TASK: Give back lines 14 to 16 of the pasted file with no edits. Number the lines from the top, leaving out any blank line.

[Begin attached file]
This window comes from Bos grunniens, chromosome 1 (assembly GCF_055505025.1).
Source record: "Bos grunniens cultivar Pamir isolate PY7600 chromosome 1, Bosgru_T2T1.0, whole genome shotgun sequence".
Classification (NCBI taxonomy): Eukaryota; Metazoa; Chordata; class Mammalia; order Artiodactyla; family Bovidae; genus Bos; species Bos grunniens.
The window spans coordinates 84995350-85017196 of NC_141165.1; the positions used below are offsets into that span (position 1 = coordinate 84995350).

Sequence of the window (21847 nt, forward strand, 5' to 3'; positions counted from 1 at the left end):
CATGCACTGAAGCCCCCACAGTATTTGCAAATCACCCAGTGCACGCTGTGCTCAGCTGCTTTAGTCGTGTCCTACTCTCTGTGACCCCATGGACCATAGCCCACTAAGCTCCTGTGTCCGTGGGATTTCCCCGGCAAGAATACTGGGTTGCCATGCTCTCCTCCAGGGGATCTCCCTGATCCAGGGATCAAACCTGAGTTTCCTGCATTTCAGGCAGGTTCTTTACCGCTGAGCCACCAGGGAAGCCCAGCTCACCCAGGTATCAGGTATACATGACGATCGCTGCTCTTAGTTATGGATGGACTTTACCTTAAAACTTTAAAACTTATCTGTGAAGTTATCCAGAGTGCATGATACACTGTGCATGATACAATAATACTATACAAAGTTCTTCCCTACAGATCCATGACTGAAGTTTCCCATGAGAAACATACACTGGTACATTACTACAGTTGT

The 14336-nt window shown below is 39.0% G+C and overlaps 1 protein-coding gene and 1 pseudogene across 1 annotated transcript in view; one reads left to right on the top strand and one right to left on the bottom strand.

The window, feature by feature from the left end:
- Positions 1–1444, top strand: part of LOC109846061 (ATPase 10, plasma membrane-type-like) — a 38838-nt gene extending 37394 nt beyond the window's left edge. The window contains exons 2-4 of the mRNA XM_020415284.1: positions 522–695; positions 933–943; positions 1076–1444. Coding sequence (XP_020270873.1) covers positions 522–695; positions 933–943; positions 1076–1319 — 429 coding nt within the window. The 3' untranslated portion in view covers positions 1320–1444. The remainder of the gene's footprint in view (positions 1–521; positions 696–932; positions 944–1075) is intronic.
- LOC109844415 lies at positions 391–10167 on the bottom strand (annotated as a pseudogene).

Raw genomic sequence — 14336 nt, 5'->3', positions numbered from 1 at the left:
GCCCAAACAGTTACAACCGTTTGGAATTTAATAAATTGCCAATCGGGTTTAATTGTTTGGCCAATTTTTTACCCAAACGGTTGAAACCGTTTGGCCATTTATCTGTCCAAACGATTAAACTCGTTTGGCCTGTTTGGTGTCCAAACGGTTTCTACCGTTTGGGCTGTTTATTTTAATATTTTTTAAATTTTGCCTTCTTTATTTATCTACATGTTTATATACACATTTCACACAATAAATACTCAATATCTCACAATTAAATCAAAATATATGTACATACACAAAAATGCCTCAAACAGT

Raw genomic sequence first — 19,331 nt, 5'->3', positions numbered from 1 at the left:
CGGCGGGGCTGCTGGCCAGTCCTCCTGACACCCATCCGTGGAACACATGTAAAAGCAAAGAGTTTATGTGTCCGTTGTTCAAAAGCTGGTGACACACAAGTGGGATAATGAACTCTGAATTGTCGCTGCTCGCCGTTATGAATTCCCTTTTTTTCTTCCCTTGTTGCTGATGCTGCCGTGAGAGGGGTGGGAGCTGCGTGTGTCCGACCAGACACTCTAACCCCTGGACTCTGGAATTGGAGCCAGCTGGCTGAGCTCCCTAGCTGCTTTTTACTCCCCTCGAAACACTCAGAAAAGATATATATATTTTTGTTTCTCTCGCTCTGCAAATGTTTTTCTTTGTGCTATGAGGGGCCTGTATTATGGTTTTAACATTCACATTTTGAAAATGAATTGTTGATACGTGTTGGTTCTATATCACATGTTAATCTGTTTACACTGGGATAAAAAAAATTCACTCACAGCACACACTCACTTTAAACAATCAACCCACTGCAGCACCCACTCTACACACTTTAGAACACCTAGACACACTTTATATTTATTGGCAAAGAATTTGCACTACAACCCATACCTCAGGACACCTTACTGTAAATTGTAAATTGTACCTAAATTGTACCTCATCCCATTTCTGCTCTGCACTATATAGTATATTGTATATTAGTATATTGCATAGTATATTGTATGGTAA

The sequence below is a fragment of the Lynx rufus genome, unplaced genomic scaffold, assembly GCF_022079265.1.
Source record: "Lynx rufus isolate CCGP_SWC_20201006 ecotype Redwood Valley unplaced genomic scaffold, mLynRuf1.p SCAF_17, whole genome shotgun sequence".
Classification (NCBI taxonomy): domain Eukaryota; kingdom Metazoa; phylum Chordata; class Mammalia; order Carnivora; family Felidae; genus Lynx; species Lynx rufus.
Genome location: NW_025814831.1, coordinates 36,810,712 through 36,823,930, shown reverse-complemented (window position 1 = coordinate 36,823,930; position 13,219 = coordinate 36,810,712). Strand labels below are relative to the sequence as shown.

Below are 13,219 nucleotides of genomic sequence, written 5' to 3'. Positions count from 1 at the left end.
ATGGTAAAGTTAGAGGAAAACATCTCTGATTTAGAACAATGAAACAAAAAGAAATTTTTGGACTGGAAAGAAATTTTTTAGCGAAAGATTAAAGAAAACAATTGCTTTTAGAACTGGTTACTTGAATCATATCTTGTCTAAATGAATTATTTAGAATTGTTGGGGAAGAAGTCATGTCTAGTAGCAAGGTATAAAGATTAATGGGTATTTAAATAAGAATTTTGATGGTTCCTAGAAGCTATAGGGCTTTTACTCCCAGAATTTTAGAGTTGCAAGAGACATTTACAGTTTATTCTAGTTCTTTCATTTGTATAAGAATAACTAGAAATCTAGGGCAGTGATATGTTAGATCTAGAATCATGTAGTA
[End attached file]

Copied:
CGGCGGGGCTGCTGGCCAGTCCTCCTGACACCCATCCGTGGAACACATGTAAAAGCAAAGAGTTTATGTGTCCGTTGTTCAAAAGCTGGTGACACACAAGTGGGATAATGAACTCTGAATTGTCGCTGCTCGCCGTTATGAATTCCCTTTTTTTCTTCCCTTGTTGCTGATGCTGCCGTGAGAGGGGTGGGAGCTGCGTGTGTCCGACCAGACACTCTAACCCCTGGACTCTGGAATTGGAGCCAGCTGGCTGAGCTCCCTAGCTGCTTTTTACTCCCCTCGAAACACTCAGAAAAGATATATATATTTTTGTTTCTCTCGCTCTGCAAATGTTTTTCTTTGTGCTATGAGGGGCCTGTATTATGGTTTTAACATTCACATTTTGAAAATGAATTGTTGATACGTGTTGGTTCTATATCACATGTTAATCTGTTTACACTGGGATAAAAAAAATTCACTCACAGCACACACTCACTTTAAACAATCAACCCACTGCAGCACCCACTCTACACACTTTAGAACACCTAGACACACTTTATATTTATTGGCAAAGAATTTGCACTACAACCCATACCTCAGGACACCTTACTGTAAATTGTAAATTGTACCTAAATTGTACCTCATCCCATTTCTGCTCTGCACTATATAGTATATTGTATATTAGTATATTGCATAGTATATTGTATGGTAA

The sequence below is a fragment of the Lynx rufus genome, unplaced genomic scaffold, assembly GCF_022079265.1.
Source record: "Lynx rufus isolate CCGP_SWC_20201006 ecotype Redwood Valley unplaced genomic scaffold, mLynRuf1.p SCAF_17, whole genome shotgun sequence".